Social media have also been targeted. Internet access providers have restricted access to Twitter, while Roskomnadzor has begun restricting access to Facebook, as announced on 25 February, after Facebook decided to reduce search engine result links to certain state-owned and pro-government media outlets. Pavel Durov, the founder of the encrypted messaging service Telegram, said he was planning to restrict access to his platform in Ukraine and Russia because of the uncontrolled spread of fake news on many Telegram channels, but he later retracted.
Arrests of journalists
Journalists have been arrested over war-related reporting. Polina Ulanovskaya of the SotaVision website, and at least three other reporters from local news sites – 93.ru’s Valeria Dulskaya and Yuga.ru’s Valeria Kirsanova and Nikita Zyrianov – were summarily arrested while covering an anti-war demonstration in the southwestern city Krasnodar on 27 February. They were released in the evening.
Three reporters with RFE/RL’s Russian service Radio Svoboda – Ivan Voronin, Artyom Radygin and Nikita Tatarskiy – were arrested while covering an anti-war protest in Moscow on 24 February, and spent six hours in a police station before being released without charge when their lawyers intervened.
Novaya Gazeta journalists Ilya Azar and Ivan Zhilin, and two Radio Svoboda journalists, reporter Sergei Khazov-Kassia and cameraman Andrei Kiselev, spent more than two hours in a police station on 26 February after being arrested while preparing to cover an anti-war protest in Belgorod, a city near the Ukrainian border.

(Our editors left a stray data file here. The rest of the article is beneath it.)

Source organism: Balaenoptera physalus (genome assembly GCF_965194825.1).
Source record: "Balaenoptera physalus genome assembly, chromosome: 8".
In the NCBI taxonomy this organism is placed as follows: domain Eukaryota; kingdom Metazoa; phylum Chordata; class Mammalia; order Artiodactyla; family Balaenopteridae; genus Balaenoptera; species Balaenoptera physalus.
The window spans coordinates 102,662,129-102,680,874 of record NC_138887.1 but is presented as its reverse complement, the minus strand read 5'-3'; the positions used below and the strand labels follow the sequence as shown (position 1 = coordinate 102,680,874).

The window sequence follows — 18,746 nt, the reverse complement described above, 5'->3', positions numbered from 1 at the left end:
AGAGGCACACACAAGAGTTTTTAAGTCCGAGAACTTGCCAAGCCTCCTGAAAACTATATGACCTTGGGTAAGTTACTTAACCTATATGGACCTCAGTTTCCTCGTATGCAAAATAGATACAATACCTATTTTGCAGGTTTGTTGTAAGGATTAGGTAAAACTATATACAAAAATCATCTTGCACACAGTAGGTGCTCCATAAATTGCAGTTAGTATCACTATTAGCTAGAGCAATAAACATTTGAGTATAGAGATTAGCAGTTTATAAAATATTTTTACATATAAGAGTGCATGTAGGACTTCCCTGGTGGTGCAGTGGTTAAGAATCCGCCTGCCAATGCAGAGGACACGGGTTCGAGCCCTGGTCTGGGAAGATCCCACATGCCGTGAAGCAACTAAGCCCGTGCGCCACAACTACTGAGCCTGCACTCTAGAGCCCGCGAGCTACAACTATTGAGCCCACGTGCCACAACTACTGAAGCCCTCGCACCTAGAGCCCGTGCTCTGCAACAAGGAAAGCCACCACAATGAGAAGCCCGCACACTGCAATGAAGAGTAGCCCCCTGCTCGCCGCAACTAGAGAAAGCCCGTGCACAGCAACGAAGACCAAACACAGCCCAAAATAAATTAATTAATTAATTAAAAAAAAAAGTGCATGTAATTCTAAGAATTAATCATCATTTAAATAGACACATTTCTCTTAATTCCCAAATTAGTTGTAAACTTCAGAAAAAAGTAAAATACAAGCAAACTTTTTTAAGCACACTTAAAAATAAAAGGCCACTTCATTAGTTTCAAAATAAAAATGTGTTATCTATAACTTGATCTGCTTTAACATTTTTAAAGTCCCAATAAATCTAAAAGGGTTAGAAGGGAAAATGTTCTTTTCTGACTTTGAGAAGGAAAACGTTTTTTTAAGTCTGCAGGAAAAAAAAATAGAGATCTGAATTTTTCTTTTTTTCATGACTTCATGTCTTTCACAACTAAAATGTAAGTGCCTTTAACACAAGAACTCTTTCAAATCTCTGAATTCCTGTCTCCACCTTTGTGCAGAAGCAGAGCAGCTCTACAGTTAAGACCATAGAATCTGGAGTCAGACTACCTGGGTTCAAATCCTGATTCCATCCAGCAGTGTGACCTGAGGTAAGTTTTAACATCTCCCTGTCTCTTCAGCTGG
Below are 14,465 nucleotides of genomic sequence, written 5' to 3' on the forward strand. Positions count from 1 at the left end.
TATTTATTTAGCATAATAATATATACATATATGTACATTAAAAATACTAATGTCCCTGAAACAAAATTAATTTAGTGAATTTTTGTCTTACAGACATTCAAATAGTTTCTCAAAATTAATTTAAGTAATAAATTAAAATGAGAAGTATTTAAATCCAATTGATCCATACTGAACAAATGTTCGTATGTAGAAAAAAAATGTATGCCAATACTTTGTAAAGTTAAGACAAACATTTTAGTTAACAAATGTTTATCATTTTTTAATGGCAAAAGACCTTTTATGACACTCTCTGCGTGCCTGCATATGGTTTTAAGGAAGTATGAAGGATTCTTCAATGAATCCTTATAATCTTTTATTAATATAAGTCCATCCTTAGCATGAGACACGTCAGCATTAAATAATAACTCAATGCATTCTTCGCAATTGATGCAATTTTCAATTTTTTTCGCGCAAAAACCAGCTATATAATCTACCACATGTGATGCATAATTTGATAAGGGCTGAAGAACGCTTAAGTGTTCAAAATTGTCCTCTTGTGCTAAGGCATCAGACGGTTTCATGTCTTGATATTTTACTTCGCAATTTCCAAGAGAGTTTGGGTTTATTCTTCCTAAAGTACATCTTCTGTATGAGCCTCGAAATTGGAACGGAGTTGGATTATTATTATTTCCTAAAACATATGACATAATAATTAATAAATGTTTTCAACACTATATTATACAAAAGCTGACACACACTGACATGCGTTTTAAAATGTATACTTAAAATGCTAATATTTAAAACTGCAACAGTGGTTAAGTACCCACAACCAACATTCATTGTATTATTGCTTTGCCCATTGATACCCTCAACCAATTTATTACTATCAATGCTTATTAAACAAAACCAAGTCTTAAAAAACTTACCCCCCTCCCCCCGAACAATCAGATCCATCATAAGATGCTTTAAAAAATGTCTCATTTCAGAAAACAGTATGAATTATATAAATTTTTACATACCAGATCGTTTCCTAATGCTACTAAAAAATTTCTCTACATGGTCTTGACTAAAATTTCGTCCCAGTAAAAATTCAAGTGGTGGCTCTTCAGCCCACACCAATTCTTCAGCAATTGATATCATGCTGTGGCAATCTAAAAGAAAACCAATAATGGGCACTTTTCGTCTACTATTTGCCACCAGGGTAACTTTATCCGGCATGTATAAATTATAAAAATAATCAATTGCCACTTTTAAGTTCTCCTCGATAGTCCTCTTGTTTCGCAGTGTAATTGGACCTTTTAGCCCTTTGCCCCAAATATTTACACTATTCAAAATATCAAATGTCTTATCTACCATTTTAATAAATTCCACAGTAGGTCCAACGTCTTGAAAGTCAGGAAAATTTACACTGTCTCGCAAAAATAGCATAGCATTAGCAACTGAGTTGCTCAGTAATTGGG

When the two Novaya Gazeta journalists entered a hospital with a view to interviewing injured people who had been taken there, a guard asked them to leave, they reported in a story published the same day. “Yesterday, a journalist from Belsat [a Belarusian exile TV channel based in Poland] was manhandled in this hospital and was forced to delete all of her photos,” they reported, added that “she says she saw more than we did.”
As leading victims of the government clampdown, journalists have also protested, despite the risks. Some have been arrested while standing on their own with a sign criticising censorship – the only permitted form of protest. Pressure has been placed on others. For example, Elena Chernenko, the head of the business daily Kommersant’s foreign desk, was excluded from the pool of Kremlin-accredited reporters for publishing an open letter opposing the war that was signed by more than 300 journalists.
The state media are meanwhile moving into battle. The Rossiya 1 TV channel decided on 27 February to grant much more airtime to shows carrying government propaganda, such as the talk-show presented by Vladimir Soloviev, a star TV host who is the target of international sanctions. “In Russia, Russian officials and journalists should be purged if they don’t support Putin,” he said during his show on 24 February.
Russia is ranked 150th out of 180 countries in RSF's 2021 World Press Freedom Index.